New York Gov. Eliot Spitzer is asking the four entities vying for the state’s Thoroughbred franchise to re-submit their bidding packages to reflect changes made in their structure and plans over the past year. He also opened the door for any of the existing bidders to join forces in a joint venture deal.
Spitzer said he will then make his long-anticipated decision on his recommendation for the future of the franchise by Sept. 4.
The announcement, which struck down days of rumors and media reports that he was going to be re-bidding the entire franchise process to more than just the present bidders, gives the four bidders until Aug. 7 to submit their changes.
The administration said the request came because some of the bidding groups have seen dramatic changes in their structures that could affect their overall proposals.
Excelsior Racing Associates has lost key partners and added new ones, such as real estate developer Steve Roth, while Capital Play was joined this week by Mohegan Sun, the Connecticut-based Indian casino company. And the New York Thoroughbred Horsemen’s Association recently left its partnership with Empire Racing Associates.
There would be nothing to stop the bidders from adding new partners between now and Aug. 7 or even coming up with new ideas for the franchise. Bidders could also “strengthen’’ their existing bids with new plans, a state official said.
The administration said July 20 that because of changes in the different bidding groups since April “each is being asked to update is proposal to reflect its current structure and financing or to confirm that there have been no material changes since the last submission.’’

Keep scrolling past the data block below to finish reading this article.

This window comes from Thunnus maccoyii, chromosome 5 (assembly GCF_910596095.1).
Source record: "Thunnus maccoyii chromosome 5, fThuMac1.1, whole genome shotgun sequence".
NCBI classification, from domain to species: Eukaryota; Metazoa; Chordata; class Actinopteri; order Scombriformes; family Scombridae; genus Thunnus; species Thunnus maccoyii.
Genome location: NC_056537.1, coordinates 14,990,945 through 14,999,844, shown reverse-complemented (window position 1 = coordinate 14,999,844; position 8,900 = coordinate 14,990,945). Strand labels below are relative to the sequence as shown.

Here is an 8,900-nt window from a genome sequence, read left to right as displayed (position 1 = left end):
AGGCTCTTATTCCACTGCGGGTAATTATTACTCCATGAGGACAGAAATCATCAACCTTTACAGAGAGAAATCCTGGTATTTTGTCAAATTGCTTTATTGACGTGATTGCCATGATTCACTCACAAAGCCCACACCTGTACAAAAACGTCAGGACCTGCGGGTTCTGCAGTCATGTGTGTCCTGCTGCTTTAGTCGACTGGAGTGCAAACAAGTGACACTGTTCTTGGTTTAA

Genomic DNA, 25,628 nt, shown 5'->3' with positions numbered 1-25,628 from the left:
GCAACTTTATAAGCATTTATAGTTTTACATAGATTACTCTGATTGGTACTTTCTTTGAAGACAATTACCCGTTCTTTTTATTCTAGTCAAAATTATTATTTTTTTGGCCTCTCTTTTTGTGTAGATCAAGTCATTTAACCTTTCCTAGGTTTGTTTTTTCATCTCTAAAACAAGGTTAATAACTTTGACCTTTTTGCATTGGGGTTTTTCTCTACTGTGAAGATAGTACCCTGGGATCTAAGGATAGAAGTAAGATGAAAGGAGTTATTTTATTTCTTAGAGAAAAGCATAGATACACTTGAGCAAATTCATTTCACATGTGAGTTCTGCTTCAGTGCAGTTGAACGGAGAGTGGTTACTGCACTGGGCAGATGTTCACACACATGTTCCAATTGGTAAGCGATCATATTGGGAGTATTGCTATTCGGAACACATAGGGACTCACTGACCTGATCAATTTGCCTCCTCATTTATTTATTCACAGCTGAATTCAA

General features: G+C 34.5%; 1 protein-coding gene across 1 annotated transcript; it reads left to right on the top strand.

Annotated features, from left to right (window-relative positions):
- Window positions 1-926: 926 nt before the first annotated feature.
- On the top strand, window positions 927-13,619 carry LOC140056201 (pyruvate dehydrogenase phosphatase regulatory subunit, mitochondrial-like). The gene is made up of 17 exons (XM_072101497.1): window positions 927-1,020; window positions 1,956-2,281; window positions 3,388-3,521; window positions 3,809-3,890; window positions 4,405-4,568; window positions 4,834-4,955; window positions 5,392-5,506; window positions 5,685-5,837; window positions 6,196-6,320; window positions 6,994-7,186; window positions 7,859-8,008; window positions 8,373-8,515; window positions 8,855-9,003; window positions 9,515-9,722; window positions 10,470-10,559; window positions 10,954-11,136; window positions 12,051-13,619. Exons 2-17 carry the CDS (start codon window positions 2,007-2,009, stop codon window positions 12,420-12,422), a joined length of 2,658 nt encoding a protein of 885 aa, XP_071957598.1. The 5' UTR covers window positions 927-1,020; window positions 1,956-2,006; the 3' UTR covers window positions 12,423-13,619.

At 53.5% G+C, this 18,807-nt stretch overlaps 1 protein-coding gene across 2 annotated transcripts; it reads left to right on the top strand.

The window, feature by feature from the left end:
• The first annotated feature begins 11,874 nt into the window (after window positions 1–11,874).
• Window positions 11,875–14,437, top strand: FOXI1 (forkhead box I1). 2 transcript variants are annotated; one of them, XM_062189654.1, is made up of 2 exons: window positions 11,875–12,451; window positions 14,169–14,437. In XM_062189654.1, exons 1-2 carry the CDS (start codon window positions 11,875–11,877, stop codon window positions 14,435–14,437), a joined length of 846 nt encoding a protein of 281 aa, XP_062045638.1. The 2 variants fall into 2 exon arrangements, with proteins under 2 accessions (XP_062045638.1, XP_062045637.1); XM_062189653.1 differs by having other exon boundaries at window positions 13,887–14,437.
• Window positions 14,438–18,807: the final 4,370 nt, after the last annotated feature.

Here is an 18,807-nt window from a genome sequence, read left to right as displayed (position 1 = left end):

Excelsior was tapped last year in a non-binding recommendation by a state panel created before Spitzer became governor. The Democratic governor said he would take that panel’s work, but supplant it with new information gathered – including “integrity’’ reviews that cost bidders $1 million apiece – by his top advisors.
The administration has been looking at a number of possibilities, including shutting down racing at Aqueduct and possibly using part of it for a casino.
The administration has also said it may award the next franchise to one bidder, or it may split it up so that one entity would handle racing while others would be in charge of casinos that could be built at Aqueduct and Belmont as well as possible real estate opportunities at the tracks. Some officials have questioned the logic of continuing two downstate racetracks, especially given the valuable land opportunities at, for example, Aqueduct.
The administration has also floated a plan in which it would let the New York Racing Association, which has run the tracks since 1955, to continue overseeing racing while giving the gambling and real estate duties to Excelsior.
In its statement July 20, the Spitzer administration asked the bidders to formally state whether they were interested in continuing to seek the franchise as a whole in or parts, such as its future casino operations.
“Each of the others may discuss with any of the others a joint venture operation and, in its submission, may present any joint arrangement that has been reached,’’ the statement said.
The NYRA franchise expires Dec. 31. Any plan submitted by Spitzer would have to be approved by the Legislature. Action is not expected before this fall.
NYRA is in federal bankruptcy court, where it has made claims that it, not the state, owns the racetracks. That legal claim, which state lawyers take seriously, is said to be driving part of the leaning toward giving NYRA another run at the franchise; Spitzer also said recently that NYRA has made improvements to its operations since its many legal troubles over the years.